And among other important social changes, the New Deal rural electrification program made farm life literally more civilized. All in all, the spirit of the new Deal heightened the people's sense of community, revitalized national energies, and stimulated the imagination and creative instincts of countless citizens.

Many achievements were made by the New Deal for America; not only bringing the United States out of the depression, but bringing positive changes for racial equality and opening doors for farmers and blue-collar workers as well. Roosevelt helped the American people regain faith in themselves while at the same time bringing hope as he promised prompt and vigorous action while asserting in his Inaugural Address that "the only thing we have to fear is fear itself." As a result of Roosevelt's efforts and with a shift of the government in the people's lives from being passive to active, America was able to walk on more stable ground, even with a few stumbles here and there.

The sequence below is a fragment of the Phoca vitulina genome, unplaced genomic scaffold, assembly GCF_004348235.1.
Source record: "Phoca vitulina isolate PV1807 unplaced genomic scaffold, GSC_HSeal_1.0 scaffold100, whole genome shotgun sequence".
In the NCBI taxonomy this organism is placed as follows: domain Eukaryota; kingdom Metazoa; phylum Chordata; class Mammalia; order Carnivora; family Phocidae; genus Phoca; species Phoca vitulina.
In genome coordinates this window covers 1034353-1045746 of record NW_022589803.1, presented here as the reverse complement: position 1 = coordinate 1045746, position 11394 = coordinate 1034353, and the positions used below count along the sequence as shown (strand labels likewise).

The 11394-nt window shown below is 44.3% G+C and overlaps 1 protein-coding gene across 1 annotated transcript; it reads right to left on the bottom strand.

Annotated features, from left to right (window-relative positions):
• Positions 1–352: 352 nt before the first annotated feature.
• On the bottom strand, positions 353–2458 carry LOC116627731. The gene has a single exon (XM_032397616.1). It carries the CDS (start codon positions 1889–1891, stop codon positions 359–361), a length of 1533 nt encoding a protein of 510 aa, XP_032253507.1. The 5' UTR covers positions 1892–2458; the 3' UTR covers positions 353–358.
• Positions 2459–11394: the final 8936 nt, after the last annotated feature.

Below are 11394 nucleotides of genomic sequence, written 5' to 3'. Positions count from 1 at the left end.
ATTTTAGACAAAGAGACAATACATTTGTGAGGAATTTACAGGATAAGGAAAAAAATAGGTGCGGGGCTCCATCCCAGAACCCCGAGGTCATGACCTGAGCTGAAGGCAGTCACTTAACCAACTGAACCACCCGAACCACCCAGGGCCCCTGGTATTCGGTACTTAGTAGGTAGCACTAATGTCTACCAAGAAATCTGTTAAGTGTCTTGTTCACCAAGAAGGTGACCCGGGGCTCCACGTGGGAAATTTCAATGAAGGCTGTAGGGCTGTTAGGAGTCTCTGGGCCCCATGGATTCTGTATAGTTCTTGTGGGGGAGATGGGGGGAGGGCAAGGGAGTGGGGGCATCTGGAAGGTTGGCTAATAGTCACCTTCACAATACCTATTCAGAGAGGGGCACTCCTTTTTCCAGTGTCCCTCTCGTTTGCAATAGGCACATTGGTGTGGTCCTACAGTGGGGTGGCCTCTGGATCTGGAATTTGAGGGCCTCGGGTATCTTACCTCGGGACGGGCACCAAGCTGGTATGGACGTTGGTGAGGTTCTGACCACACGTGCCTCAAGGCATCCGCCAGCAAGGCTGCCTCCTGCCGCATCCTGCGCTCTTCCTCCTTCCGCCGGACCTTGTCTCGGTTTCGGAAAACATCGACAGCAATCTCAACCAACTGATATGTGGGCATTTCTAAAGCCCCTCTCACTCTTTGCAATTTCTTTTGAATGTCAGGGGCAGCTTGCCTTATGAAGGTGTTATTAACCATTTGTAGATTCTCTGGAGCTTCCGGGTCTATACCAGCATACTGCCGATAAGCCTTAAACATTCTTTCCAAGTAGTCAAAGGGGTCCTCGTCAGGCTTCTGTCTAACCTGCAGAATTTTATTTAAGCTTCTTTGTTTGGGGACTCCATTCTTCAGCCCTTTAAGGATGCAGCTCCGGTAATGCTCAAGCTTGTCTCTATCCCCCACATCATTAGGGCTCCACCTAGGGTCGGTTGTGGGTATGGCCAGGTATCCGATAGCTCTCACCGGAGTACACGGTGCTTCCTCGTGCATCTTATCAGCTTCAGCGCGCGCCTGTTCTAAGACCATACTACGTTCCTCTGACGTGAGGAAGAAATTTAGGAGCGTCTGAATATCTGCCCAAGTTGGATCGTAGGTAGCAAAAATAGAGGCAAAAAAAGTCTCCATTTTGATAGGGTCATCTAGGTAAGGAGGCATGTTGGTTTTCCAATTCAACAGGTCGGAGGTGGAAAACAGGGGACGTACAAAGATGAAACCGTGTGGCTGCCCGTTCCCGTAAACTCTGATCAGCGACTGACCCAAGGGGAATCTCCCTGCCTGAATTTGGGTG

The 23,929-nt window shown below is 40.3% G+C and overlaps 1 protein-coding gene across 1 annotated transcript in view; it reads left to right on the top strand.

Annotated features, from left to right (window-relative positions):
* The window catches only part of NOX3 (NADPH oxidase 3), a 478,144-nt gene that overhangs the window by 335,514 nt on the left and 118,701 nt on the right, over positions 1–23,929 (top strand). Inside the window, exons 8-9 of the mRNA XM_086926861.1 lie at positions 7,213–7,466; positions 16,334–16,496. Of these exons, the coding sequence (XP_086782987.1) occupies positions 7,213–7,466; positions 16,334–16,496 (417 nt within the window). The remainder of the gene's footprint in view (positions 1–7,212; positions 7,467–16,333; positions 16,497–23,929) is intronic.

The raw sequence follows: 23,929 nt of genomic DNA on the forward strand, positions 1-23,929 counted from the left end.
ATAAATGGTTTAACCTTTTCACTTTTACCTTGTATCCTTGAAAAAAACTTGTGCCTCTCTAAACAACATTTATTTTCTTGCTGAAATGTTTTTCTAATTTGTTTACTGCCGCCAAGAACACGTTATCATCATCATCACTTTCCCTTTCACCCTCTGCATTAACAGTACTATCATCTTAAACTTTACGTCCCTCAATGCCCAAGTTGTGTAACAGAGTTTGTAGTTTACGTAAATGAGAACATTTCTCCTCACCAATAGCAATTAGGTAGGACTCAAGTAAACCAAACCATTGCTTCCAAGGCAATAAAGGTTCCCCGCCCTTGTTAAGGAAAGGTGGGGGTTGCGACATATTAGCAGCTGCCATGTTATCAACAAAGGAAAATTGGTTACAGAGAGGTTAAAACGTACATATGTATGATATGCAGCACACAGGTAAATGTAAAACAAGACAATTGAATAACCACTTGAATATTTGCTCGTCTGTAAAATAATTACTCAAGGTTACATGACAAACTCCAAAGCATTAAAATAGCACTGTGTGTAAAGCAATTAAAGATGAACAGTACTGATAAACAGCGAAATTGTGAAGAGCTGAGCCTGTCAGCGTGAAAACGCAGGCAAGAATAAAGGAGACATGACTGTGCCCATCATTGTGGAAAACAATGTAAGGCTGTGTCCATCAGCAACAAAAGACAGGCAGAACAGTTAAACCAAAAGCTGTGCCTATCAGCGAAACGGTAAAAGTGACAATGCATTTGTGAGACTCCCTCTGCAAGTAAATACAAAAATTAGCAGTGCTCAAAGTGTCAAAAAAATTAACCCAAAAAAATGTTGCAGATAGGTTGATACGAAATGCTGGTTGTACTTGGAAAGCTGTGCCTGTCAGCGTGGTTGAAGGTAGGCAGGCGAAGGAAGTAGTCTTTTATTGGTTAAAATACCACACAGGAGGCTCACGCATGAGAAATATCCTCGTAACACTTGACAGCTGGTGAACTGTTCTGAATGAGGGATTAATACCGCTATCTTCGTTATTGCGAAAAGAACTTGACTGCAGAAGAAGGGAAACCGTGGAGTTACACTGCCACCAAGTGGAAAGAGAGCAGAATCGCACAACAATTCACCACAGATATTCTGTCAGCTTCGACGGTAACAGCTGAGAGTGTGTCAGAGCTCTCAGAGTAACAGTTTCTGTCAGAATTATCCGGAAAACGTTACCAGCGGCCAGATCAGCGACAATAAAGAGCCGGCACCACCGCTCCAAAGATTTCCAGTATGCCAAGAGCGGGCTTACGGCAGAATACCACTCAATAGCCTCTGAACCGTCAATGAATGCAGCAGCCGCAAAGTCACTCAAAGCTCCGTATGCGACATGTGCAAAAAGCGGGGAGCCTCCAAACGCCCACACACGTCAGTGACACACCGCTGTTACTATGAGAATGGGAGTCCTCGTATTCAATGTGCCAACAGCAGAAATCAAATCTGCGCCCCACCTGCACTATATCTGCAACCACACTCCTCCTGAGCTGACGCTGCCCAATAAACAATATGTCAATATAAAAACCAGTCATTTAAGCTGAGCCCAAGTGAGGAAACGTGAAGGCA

b. Was the New Deal a Failure?However, not all Americans supported President Roosevelt or embraced New Deal programs and policies. The debate over the New Deal's role in the Great Depression is still alive today. One representative is Gary Best who argues in his essay, "Pride, Prejudice, and Politics: Roosevelt versus Recovery, 1933-1938," that the very New Deal programs Roosevelt created to help Americans overcome the Depression actually made it worse and increased suffering. And some others felt that Roosevelt was taking the nation down the road to socialism or even communism with his works programs and with the Social Security Act. These people could also have many reasonable arguments sometimes about the negative economic consequences of the New Deal and their connection to the magnitude and length of the Great Depression. Although the criticisms included many aspects, the dominating point of the criticisms against the New Deal is that it prolonged and worsened the Great Depression. Some even use the word "disaster" in describing the New Deal.